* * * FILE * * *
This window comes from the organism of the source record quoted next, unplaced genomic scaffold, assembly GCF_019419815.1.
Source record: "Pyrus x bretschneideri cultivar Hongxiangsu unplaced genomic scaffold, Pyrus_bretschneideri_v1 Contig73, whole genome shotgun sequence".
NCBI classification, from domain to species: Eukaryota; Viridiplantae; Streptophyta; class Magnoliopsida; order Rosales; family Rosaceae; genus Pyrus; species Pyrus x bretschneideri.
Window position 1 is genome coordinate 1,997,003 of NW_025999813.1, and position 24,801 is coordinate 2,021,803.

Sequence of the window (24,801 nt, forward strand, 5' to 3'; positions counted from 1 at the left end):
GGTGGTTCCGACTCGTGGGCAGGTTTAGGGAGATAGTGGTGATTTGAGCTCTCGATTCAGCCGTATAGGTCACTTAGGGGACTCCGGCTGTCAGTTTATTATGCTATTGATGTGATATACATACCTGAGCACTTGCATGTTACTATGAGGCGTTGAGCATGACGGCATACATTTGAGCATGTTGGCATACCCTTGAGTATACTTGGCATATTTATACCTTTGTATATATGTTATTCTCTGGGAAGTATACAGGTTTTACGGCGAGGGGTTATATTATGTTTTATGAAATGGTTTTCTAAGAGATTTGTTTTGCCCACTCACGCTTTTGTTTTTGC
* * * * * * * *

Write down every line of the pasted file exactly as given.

This window comes from the organism of the source record quoted next, unplaced genomic scaffold, assembly GCF_019419815.1.
Source record: "Pyrus x bretschneideri cultivar Hongxiangsu unplaced genomic scaffold, Pyrus_bretschneideri_v1 Contig73, whole genome shotgun sequence".
NCBI classification, from domain to species: Eukaryota; Viridiplantae; Streptophyta; class Magnoliopsida; order Rosales; family Rosaceae; genus Pyrus; species Pyrus x bretschneideri.
Window position 1 is genome coordinate 1,997,003 of NW_025999813.1, and position 24,801 is coordinate 2,021,803.

Sequence of the window (24,801 nt, forward strand, 5' to 3'; positions counted from 1 at the left end):
GGTGGTTCCGACTCGTGGGCAGGTTTAGGGAGATAGTGGTGATTTGAGCTCTCGATTCAGCCGTATAGGTCACTTAGGGGACTCCGGCTGTCAGTTTATTATGCTATTGATGTGATATACATACCTGAGCACTTGCATGTTACTATGAGGCGTTGAGCATGACGGCATACATTTGAGCATGTTGGCATACCCTTGAGTATACTTGGCATATTTATACCTTTGTATATATGTTATTCTCTGGGAAGTATACAGGTTTTACGGCGAGGGGTTATATTATGTTTTATGAAATGGTTTTCTAAGAGATTTGTTTTGCCCACTCACGCTTTTGTTTTTGC